Sadly, millions of women and girls absorb high levels of toxins every month thanks to lax manufacturing standards of tampons and sanitary pads. These products are loaded with highly absorbable industrial contaminants — the body takes in more toxins through the vaginal wall than through ingestion.
Manufacturers are not required to list the ingredients used in tampons and sanitary napkins. However, the main material cotton is a crop notorious for genetic engineering and heavy use of pesticides.
Feminine hygiene products also contain synthetic fragrances, bleaches, foams, gels, anti-bacterial agents, and surfactants.
This is bad news when you have Hashimoto’s hypothyroidism, as toxins can trigger the immune system to contribute to thyroid flares and cause imbalances in hormones and thyroid function.
Although the FDA offers recommendations, there are no regulations manufacturers are required to follow regarding the use of toxic chemicals in these products.
Why toxins in tampons are more dangerous and should be avoided when you have Hashimoto’s hypothyroidism
Lack of regulation and oversight means anything goes in manufacturing of feminine hygiene products, including the use of cancer-causing chemicals.
Vaginal tissue is far more permeable than other areas of the body. In fact, it’s so good at absorption that drug companies are looking at ways to deliver drugs vaginally as a way to bypass metabolization.
Because compounds absorbed vaginally do not pass through the liver first, this also means they go into the bloodstream in much higher concentrations than if they were ingested.
Additionally, the thin ridges of the vaginal wall not only provide more surface area to enhance absorption, they also can retain chemicals.
Conventional sanitary pads contain myriad toxic chemicals, plastics and synthetic fibers that sit against the permeable skin of the vulva for days every month.
When you have Hashimoto’s hypothyroidism, you must avoid the use of conventional tampons that deliver toxins quickly to your bloodstream, raising your overall toxic burden.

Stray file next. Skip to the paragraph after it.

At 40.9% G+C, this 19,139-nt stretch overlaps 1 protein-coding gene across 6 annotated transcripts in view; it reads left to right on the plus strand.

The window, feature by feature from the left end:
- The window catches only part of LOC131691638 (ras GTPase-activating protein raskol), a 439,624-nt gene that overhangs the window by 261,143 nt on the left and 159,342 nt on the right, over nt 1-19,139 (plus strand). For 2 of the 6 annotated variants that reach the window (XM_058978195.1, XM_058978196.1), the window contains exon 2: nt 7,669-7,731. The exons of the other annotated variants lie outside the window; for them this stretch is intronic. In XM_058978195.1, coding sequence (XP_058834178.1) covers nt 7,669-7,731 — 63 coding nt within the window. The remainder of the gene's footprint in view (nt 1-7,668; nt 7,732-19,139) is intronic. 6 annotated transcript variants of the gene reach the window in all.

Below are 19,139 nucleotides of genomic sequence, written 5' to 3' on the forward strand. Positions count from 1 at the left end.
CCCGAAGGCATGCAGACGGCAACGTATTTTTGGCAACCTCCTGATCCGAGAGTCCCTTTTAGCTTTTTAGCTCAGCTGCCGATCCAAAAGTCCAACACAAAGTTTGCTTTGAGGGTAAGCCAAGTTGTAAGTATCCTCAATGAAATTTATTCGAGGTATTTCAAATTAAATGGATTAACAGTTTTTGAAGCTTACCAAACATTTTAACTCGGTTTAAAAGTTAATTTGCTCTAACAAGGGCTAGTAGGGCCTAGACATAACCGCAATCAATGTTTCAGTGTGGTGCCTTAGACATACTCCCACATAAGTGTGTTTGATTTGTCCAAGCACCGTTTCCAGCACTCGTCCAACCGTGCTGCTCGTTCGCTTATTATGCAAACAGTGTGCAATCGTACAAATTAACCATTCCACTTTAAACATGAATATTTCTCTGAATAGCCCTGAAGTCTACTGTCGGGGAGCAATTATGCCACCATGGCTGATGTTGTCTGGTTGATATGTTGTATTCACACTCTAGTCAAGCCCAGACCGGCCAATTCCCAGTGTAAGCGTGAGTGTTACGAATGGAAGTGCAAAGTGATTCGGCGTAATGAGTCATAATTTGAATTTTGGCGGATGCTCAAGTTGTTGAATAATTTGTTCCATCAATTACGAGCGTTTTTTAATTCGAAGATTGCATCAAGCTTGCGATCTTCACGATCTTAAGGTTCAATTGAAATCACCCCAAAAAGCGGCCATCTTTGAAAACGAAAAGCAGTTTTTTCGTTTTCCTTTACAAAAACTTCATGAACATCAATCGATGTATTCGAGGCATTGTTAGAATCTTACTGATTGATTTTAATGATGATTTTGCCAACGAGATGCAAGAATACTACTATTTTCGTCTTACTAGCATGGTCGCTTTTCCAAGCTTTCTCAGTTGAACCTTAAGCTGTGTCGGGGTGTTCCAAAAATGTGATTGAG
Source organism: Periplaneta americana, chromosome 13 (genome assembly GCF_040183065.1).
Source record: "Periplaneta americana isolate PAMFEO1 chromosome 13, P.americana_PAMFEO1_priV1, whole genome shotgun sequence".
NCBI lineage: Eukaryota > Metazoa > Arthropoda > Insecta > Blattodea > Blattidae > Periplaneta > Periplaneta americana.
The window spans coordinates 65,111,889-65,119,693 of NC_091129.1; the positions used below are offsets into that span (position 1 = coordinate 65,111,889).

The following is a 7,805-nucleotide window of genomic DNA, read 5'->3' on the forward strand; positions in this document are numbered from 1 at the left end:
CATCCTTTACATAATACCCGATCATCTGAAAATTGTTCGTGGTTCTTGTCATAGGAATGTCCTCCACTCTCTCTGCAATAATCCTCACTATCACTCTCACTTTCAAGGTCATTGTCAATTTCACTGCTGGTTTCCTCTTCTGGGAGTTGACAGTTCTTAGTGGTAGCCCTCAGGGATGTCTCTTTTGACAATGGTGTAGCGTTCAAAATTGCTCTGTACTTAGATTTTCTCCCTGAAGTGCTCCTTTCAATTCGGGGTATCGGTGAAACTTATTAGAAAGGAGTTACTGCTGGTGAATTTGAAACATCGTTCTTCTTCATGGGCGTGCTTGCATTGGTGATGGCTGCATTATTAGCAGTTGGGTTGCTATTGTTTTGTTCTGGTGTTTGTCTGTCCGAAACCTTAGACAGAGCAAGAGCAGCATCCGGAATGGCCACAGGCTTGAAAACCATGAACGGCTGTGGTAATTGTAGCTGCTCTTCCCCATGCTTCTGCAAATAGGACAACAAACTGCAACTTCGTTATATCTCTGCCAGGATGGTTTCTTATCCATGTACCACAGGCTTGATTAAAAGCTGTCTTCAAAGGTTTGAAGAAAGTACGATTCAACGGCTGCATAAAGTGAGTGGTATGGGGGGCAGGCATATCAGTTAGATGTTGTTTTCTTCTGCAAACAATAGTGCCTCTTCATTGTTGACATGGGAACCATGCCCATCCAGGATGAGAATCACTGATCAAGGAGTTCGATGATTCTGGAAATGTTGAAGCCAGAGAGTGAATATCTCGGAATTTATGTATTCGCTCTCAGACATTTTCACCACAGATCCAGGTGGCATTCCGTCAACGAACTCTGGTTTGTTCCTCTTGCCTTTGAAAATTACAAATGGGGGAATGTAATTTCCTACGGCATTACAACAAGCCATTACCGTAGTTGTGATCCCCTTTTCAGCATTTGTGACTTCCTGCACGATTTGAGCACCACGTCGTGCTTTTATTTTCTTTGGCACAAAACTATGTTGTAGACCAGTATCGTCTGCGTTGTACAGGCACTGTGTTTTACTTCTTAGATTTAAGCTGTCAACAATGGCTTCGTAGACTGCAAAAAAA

Toxic chemicals in feminine products
Sadly, most feminine hygiene products are loaded with toxins. This includes not only tampons and pads, but also feminine wipes, washes, douches, sprays, and creams.
These chemicals include dioxins and other bleaching chemicals, pesticide residues, anti-bacterials, unknown fragrances, dyes, spermicides, phthalates, and surfactants (also used in detergents).
Studies show the chemicals used in feminine hygiene products have been linked to cancer, hormone imbalances, reproductive harm, allergic rashes, and asthma.
Douches in particular have been linked to numerous reproductive and health disorders and should be avoided.
It’s important to avoid all these products if you have Hashimoto’s hypothyroidism, as they will introduce high concentrations of toxins to your bloodstream. We have enough to deal with in our daily environment without introducing them through a highly permeable area.
Safe alternatives in feminine products when you have Hashimoto’s hypothyroidism
Fortunately, natural alternatives exist, although they are dwarfed in number by the brands with toxins (look online for more options). Go for chemical-free pads and tampons, or consider the menstrual cup or even cloth pads.
For other feminine products such as wipes, washes, sprays, and douches, remember that the body is innately intelligent and functions best with the right support.
Support your vaginal health by minimizing sugars and starchy carbs to prevent the yeast and bacterial infections that drive women to these products.
Taking probiotics can also support vaginal health, and these days you can buy brands geared specifically toward that.
Also, in addition to eating a whole foods diet, rule out a sensitivity to gluten, dairy, or other foods — many women have found food sensitivities causes vaginal itching and inflammation.
All of these tips will also help you better manage your Hashimoto’s hypothyroidism while reducing your exposure to dangerous toxins.
Ask my office for more advice about Hashimoto’s hypothyroidism.